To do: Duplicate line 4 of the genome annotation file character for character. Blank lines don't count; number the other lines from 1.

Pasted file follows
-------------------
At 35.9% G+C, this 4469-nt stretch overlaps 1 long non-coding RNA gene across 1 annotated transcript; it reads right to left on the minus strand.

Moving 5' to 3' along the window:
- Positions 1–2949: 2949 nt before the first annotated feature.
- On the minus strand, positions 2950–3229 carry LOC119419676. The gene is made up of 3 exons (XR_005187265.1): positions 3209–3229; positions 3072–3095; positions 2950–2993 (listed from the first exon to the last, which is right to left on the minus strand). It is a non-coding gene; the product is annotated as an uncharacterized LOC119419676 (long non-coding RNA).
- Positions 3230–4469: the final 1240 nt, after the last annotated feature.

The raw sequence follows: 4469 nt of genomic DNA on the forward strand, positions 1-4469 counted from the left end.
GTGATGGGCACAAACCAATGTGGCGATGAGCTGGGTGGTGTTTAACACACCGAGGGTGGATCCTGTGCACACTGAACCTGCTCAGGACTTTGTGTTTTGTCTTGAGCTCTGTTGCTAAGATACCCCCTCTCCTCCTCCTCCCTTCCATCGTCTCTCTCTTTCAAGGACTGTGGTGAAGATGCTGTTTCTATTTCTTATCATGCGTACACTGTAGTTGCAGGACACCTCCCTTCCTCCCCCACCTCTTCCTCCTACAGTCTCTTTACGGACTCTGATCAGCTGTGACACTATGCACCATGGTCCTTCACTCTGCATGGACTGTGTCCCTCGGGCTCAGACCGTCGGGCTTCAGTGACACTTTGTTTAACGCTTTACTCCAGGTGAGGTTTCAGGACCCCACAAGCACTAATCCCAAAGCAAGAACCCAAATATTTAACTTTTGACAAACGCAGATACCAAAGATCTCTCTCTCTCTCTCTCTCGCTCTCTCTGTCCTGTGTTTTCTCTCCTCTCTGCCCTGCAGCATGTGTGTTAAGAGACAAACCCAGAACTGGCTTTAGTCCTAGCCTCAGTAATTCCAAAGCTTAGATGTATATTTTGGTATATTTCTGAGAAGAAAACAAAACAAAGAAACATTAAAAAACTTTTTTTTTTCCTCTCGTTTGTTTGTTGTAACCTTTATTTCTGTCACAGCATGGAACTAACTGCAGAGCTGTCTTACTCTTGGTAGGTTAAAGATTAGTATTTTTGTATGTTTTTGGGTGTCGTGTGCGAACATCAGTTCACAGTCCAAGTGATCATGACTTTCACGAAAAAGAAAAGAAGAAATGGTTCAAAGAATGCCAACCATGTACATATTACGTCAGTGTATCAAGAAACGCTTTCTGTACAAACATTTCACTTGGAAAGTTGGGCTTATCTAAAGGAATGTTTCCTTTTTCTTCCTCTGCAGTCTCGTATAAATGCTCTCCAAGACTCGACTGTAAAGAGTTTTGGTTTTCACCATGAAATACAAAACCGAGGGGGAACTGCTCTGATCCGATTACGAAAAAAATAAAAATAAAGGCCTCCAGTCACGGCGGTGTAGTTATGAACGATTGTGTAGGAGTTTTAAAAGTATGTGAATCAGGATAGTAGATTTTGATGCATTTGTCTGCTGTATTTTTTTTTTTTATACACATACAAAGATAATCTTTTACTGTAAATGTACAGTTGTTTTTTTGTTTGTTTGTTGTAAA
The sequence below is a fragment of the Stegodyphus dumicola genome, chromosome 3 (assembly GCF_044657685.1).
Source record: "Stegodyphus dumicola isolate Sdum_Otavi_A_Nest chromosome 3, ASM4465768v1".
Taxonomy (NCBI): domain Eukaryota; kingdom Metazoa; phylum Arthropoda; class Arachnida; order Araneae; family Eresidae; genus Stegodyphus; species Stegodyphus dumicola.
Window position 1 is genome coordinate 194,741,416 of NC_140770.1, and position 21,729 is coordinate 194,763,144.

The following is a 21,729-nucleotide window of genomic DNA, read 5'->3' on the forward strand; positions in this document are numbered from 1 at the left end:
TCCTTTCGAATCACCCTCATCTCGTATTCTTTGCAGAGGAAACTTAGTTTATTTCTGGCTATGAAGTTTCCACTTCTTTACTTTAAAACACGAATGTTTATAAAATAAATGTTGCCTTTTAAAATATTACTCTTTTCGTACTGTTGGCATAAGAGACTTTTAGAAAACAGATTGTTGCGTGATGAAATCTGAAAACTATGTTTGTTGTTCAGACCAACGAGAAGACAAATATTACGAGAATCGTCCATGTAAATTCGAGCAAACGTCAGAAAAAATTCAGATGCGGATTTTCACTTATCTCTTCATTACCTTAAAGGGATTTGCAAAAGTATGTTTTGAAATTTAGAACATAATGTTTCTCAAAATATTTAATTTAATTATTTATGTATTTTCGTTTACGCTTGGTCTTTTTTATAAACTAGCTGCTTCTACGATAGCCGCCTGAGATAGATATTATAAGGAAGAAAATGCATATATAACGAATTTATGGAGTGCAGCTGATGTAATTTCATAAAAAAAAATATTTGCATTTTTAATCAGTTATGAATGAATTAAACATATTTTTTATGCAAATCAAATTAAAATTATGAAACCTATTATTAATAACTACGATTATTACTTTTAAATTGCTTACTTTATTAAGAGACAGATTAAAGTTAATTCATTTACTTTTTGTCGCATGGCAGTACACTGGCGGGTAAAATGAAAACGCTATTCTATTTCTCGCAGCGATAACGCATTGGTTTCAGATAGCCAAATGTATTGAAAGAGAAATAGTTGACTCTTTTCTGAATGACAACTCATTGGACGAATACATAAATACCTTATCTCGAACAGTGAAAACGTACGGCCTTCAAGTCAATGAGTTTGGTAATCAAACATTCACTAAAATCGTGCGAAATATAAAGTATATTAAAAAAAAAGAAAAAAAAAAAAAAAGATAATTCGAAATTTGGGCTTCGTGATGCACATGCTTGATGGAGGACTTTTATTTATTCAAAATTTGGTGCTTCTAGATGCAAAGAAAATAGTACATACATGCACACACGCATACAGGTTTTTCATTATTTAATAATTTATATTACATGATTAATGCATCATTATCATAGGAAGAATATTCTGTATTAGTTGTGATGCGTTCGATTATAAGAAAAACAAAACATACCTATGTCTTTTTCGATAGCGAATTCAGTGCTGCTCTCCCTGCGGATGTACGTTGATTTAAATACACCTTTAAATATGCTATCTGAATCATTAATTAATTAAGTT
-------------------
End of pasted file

- On the minus strand, positions 2950–3229 carry LOC119419676. The gene is made up of 3 exons (XR_005187265.1): positions 3209–3229; positions 3072–3095; positions 2950–2993 (listed from the first exon to the last, which is right to left on the minus strand). It is a non-coding gene; the product is annotated as an uncharacterized LOC119419676 (long non-coding RNA).